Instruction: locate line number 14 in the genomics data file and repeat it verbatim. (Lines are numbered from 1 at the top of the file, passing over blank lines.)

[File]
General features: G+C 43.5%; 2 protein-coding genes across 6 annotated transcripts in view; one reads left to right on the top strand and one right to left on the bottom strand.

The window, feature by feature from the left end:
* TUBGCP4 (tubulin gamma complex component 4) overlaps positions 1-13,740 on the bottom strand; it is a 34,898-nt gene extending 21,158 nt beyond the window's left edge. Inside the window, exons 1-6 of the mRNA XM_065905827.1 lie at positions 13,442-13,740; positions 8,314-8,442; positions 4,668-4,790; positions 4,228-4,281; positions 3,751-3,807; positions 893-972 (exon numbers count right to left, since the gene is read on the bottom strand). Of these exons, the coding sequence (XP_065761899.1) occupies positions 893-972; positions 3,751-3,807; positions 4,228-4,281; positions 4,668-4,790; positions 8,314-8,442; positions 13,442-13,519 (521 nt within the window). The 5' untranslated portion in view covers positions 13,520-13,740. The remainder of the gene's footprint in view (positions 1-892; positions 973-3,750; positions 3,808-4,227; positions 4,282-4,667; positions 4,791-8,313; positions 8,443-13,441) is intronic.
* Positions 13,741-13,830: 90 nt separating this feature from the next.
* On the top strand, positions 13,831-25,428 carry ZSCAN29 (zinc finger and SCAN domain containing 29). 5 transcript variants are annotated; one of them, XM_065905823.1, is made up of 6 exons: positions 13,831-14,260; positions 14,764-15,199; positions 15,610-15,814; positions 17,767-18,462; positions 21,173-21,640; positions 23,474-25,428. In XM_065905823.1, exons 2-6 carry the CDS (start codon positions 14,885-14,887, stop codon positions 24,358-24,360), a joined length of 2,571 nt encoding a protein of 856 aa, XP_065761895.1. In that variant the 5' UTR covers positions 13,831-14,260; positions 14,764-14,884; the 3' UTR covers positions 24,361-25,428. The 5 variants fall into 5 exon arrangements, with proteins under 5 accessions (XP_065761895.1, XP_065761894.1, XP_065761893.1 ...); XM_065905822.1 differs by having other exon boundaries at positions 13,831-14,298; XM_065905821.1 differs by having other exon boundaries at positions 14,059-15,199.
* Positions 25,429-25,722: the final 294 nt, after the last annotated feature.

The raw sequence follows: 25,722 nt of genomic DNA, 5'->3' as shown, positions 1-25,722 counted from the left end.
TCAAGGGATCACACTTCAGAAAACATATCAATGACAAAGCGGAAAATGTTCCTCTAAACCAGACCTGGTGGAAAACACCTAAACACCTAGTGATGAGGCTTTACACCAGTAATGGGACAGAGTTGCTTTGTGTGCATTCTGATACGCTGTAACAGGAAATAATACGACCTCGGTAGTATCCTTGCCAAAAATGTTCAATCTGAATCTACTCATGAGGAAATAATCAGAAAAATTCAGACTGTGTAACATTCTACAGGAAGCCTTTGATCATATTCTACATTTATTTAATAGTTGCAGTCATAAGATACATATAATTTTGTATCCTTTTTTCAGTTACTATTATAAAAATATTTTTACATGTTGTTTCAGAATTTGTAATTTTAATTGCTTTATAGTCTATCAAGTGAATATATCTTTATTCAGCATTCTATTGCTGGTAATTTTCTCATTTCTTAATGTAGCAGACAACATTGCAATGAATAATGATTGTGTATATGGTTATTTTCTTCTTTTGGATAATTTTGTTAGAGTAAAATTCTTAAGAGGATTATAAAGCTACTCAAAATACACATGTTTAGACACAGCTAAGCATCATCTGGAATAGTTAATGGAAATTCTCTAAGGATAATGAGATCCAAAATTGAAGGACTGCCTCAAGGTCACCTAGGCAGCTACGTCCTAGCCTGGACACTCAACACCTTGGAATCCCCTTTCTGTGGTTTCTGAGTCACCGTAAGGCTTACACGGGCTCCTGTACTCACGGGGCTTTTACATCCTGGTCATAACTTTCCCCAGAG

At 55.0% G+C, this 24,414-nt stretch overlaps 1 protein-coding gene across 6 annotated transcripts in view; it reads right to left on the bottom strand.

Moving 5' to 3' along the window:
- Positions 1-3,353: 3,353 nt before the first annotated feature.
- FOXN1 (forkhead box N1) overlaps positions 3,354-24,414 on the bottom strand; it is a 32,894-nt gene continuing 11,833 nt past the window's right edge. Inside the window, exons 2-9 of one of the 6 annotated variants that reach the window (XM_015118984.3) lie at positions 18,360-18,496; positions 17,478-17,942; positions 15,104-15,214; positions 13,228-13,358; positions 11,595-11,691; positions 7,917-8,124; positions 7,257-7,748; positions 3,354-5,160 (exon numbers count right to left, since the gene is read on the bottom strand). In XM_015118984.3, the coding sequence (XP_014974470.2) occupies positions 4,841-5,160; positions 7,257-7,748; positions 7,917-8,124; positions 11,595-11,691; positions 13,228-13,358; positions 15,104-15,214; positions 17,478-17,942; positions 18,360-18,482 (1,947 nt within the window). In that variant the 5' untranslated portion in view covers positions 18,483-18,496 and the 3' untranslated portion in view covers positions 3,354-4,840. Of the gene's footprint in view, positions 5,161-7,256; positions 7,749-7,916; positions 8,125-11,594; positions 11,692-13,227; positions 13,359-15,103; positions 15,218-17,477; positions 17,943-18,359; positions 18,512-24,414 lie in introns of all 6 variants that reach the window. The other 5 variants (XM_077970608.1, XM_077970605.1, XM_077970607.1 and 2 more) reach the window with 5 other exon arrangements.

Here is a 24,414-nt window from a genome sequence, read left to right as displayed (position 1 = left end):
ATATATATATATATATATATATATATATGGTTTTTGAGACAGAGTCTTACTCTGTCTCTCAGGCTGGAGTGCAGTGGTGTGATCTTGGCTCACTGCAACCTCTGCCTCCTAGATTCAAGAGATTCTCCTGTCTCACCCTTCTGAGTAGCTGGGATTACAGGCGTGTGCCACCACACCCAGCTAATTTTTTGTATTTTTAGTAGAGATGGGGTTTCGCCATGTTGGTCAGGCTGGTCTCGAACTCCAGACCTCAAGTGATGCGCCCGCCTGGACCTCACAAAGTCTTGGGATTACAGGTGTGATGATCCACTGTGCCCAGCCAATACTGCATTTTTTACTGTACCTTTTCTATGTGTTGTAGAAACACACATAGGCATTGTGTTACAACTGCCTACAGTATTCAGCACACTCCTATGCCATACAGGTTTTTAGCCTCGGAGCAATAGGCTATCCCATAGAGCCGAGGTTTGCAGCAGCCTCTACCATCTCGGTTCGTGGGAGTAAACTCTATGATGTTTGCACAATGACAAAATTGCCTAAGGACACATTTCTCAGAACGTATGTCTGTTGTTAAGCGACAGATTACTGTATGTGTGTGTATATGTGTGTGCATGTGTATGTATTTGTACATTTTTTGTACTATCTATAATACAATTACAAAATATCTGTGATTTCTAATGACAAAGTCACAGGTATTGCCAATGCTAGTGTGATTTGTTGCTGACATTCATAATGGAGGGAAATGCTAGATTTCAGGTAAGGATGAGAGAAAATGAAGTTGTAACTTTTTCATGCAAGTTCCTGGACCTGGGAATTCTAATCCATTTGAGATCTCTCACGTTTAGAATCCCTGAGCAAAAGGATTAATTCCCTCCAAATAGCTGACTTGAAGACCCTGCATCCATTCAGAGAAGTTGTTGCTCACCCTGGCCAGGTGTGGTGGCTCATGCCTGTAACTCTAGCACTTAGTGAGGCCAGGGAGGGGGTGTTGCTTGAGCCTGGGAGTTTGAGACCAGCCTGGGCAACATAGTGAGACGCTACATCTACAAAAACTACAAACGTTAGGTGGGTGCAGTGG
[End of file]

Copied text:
ATATATATATATATATATATATATATATGGTTTTTGAGACAGAGTCTTACTCTGTCTCTCAGGCTGGAGTGCAGTGGTGTGATCTTGGCTCACTGCAACCTCTGCCTCCTAGATTCAAGAGATTCTCCTGTCTCACCCTTCTGAGTAGCTGGGATTACAGGCGTGTGCCACCACACCCAGCTAATTTTTTGTATTTTTAGTAGAGATGGGGTTTCGCCATGTTGGTCAGGCTGGTCTCGAACTCCAGACCTCAAGTGATGCGCCCGCCTGGACCTCACAAAGTCTTGGGATTACAGGTGTGATGATCCACTGTGCCCAGCCAATACTGCATTTTTTACTGTACCTTTTCTATGTGTTGTAGAAACACACATAGGCATTGTGTTACAACTGCCTACAGTATTCAGCACACTCCTATGCCATACAGGTTTTTAGCCTCGGAGCAATAGGCTATCCCATAGAGCCGAGGTTTGCAGCAGCCTCTACCATCTCGGTTCGTGGGAGTAAACTCTATGATGTTTGCACAATGACAAAATTGCCTAAGGACACATTTCTCAGAACGTATGTCTGTTGTTAAGCGACAGATTACTGTATGTGTGTGTATATGTGTGTGCATGTGTATGTATTTGTACATTTTTTGTACTATCTATAATACAATTACAAAATATCTGTGATTTCTAATGACAAAGTCACAGGTATTGCCAATGCTAGTGTGATTTGTTGCTGACATTCATAATGGAGGGAAATGCTAGATTTCAGGTAAGGATGAGAGAAAATGAAGTTGTAACTTTTTCATGCAAGTTCCTGGACCTGGGAATTCTAATCCATTTGAGATCTCTCACGTTTAGAATCCCTGAGCAAAAGGATTAATTCCCTCCAAATAGCTGACTTGAAGACCCTGCATCCATTCAGAGAAGTTGTTGCTCACCCTGGCCAGGTGTGGTGGCTCATGCCTGTAACTCTAGCACTTAGTGAGGCCAGGGAGGGGGTGTTGCTTGAGCCTGGGAGTTTGAGACCAGCCTGGGCAACATAGTGAGACGCTACATCTACAAAAACTACAAACGTTAGGTGGGTGCAGTGG